IWI Tavor - IDF Issue

The IDF had two long-standing contenders for its future standard infantry weapon - the Tavor and the M4A1. In 2002 the Tavor was selected as the IDF future standard assault rifle and is due to gradually replace all M16 variants currently in service with infantry units, including both regular and SF.


IDF Issue Highlights

  • 1994: Tavor development begins.

  • 1999: Tavor development completed for four primary models:
    - Standard (TAR)
    - Short ("Commander" - CTAR)
    - Designated Marksman ("Sharpshooter" - STAR)
    - Special Forces ("Micro Tavor" - MTAR)

  • 2000: Submitted to the IDF for initial field tests with the IDF NCO and Infantry School. Design changes were made following soldiers' feedback.

  • 2001-2002: Submitted to the IDF for a final field test in Givati. During this test, several Givati companies were equipped with the Tavor while others were equipped with the M4A1. Tavor also sees its first operational deployment at the Territories. More design changes were made following soldiers' feedback.

  • 2002: The CTAR Selected as the IDF new standard issue assault rifle for all infantry units, including both regular and SF, replacing the M16 family. The Original MTAR design is abandoned and is replaced by a new X95 design developed with input IDF SF units.

  • 2003: IDF orders 15,000 Tavor for its infantry units, with an option to buy more weapons in the future.

  • 2004: The newly formed Masada becomes the first unit in the world to be equipped with the Tavor as its standard issue weapon.

  • 2005: TAR, CTAR and STAR gain operational status. The newly designed Micro Tavor is still in final development stages.

  • 2006: Givati infantry brigade is issued with the CTAR as well as TAR/M203 combos.

  • 2007: The IDF halts the Tavor issue due to recurring malfunctions. Issue resumed later that year following design changes.

  • 2008: The Golani infantry brigade is issued with the Tavor. The new Micro Tavor is submitted to SF units, including PALSAR Givati, for testing and is also issued to senior ranking IDF officers. Tavor sees its first major deployment during the Gaza War at the hands of the Givati and Golani. IDF reports positive feedback from soldiers during the Gaza War and that no further modifications are required.

  • 2009: The IDF selects the Micro Tavor as its standard assault rifle.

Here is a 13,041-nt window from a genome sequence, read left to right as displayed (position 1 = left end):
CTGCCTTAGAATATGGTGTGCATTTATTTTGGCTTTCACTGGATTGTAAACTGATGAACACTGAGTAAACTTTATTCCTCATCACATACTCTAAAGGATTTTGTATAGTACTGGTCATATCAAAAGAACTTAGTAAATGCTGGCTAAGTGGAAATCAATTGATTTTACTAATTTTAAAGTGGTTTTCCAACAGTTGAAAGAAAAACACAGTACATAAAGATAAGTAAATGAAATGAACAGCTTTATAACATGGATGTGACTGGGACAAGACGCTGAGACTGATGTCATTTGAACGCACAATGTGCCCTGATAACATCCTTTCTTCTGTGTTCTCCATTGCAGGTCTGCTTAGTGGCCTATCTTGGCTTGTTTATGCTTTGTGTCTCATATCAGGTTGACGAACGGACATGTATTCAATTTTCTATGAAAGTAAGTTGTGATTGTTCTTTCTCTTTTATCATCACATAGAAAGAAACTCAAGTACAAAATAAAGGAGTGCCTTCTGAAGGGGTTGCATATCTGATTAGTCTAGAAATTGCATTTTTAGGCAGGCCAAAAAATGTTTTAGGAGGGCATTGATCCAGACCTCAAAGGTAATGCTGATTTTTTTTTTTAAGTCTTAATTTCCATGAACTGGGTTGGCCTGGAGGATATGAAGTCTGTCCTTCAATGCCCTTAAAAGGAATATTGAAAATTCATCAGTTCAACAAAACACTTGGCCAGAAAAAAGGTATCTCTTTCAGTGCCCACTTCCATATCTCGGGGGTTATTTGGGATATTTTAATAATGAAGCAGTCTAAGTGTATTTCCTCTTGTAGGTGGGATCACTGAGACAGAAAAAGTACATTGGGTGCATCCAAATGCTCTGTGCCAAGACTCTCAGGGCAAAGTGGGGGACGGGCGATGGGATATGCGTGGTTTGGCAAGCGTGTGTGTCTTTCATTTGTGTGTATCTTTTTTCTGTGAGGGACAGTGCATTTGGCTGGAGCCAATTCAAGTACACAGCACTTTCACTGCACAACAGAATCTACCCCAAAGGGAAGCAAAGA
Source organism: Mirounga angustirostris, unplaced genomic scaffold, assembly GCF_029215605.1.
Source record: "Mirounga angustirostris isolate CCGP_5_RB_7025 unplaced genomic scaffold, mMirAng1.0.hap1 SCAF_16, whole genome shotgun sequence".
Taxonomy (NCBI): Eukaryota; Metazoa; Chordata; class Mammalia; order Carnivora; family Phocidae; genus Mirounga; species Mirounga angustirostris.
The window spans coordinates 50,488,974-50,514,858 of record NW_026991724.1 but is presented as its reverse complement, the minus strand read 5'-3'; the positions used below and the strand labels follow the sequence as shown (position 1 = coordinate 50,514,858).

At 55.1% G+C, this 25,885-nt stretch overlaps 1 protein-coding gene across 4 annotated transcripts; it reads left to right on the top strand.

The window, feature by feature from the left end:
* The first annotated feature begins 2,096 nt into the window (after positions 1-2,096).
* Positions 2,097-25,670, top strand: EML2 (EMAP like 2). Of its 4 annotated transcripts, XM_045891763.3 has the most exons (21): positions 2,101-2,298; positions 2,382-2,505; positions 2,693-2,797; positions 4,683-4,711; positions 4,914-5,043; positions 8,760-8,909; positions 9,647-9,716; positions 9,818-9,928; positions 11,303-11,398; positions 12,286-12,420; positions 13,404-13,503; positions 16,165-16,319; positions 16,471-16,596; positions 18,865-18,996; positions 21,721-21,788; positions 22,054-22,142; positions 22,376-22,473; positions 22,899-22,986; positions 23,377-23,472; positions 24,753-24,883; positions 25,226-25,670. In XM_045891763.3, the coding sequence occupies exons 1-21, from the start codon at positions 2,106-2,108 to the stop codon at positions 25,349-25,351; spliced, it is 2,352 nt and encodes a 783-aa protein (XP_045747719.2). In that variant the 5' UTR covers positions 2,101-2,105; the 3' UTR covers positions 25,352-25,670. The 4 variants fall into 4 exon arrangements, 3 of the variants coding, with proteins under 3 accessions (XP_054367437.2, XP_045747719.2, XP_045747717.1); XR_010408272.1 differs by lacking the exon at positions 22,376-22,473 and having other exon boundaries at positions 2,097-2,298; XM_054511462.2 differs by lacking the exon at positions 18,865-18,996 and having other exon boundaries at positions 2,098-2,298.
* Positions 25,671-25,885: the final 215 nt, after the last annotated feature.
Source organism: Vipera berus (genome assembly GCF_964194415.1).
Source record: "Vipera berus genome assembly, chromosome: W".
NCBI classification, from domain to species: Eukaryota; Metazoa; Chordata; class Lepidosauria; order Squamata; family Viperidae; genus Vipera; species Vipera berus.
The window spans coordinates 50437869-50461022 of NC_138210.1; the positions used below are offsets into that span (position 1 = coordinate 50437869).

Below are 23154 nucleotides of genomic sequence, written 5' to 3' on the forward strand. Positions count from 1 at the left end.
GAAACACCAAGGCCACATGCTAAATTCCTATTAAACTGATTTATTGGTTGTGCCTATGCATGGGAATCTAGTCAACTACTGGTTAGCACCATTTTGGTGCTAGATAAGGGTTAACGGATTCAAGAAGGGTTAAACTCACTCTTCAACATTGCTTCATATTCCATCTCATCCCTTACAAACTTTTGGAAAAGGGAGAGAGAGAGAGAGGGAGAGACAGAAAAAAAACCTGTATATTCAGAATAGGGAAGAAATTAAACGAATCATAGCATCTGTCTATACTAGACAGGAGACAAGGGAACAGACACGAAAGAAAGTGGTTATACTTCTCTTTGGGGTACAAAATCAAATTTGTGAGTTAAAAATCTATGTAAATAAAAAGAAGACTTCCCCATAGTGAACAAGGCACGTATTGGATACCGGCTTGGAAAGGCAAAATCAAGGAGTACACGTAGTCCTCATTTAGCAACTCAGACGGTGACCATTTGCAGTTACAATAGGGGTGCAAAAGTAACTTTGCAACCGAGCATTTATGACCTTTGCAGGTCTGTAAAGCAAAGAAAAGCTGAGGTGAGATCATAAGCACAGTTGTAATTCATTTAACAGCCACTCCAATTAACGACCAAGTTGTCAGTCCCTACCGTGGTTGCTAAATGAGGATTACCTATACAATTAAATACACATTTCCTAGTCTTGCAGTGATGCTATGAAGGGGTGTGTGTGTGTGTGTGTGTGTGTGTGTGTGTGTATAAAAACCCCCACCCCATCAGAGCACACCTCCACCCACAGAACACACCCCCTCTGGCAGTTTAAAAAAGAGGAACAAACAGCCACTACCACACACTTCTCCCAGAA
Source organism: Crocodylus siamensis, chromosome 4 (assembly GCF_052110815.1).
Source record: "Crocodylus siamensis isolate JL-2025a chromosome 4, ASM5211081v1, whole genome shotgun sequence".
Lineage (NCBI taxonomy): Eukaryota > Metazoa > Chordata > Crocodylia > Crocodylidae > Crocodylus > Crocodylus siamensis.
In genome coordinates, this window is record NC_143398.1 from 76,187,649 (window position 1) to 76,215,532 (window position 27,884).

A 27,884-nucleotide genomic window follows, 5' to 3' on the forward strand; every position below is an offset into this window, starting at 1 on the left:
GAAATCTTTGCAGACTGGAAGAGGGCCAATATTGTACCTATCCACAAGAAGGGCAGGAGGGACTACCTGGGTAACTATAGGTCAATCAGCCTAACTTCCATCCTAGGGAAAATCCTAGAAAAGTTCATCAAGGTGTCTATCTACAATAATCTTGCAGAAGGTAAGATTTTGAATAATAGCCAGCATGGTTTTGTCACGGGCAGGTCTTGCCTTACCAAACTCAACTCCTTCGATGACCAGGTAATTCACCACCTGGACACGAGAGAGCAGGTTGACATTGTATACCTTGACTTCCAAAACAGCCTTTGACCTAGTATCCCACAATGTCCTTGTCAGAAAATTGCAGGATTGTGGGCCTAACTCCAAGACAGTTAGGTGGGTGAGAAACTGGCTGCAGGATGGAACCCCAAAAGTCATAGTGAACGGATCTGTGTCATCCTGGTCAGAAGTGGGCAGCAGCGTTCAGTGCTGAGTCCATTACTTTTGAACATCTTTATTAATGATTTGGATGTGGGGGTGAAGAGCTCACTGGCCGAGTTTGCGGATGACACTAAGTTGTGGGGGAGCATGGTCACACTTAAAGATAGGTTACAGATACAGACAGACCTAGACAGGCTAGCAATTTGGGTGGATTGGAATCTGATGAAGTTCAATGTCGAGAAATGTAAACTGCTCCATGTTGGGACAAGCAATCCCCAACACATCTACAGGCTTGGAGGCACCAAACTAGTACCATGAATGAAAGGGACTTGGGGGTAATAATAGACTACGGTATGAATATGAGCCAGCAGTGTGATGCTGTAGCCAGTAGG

• 2011: The NAHAL infantry brigade is issued with the Tavor.



To date, the Tavor has seen partial but successful adoption with the IDF SF including Oket'z, Egoz, Rimon, PALSAR Golani, PALSAR Givati, YAHALOM, PLASAR 401, PALSAR 7 and Shayetet 13. Interestingly, the first unit the world to adopt Tavor, the Israeli Prison Service Masada, has reverted back to standard M4 used by the other law enforcement SF units.



The IDF initial issue of the Tavor was comprised of CTAR and TAR/M203 variants:



Standard CTAR

IDF Standard CTAR fitted with an ITL MARS.

Designated Marksman CTAR

IDF CTAR in a Designated Marksman configuration – rails, Trijicon ACOG 4x32 and bipod.

TAR / M203 combo

Top - IDF TAR/M203 combo fitted with a leaf sight and an ITL MARS. Bottom - IDF CTAR fitted with an ITL MARS.


The IDF current issue of the Tavor is comprised of Micro Tavor variants:



Standard Micro Tavor

(13" barrel)

From top to bottom: IDF Micro Tavor / M203 combo fitted with a Meprolight GLS203 and a Meprolight Mepro 21; Designated Marksman Micro Tavor fitted with a Trijicon ACOG 4x32 and a forward grip/bipod combo; Standard Micro Tavor fitted with a Meprolight Mepro 21.

Designated Marksman Micro Tavor

(15" barrel)

Micro Tavor / M203 combo



Originally, most IDF Tavor were issued with either ITL MARS or with the less expensive Meprolight Mepro 21. Today, the Tavor can be found fitted with all IDF optics, including the newer Meprolight M5 and Meprolight MOR.

Designated Marksman are issued with:

  • Trijicon ACOG 4x32 for daytime usage.

  • Litton Aquila X4 or New Noga Light Lior X3 for nighttime usage.

  • Bipod.



As with many new weapon systems, opinions on the Tavor vary. According the IDF, during field tests the Tavor won by few points over the M4A1, however, exact details were never disclosed. As the Tavor is issued primarily to new recruits, who had little or no experience with other weapon platforms, field reviews also lack a benchmark. That said, based on soldiers' reports, the Tavor is considered to be accurate due to its relatively long barrel, a typical merit of the Bullpup design, and is notable for its solid build. The current production variants, which were continuously refined over a decade of extensive IDF usage, are also considered to be reliable.

Soldiers accustomed to the M16 platforms often find the Tavor awkward to shoot and reported slow magazine change, a common issue with the Bullpup design. However, these issues typically diminish after a prolonged training with the Tavor or when the soldiers are issued with the weapon early on in their military service, prior to growing custom to the conventional rifle design of the M4A1.

Foreign military personnel, who had a chance to handle both the Tavor and other leading Bullpup platforms such as the British SA80, the French FAMAS and the Austrian AUG, reported that the Tavor is one of the finest Bullpup weapons they used.

Tavor Guide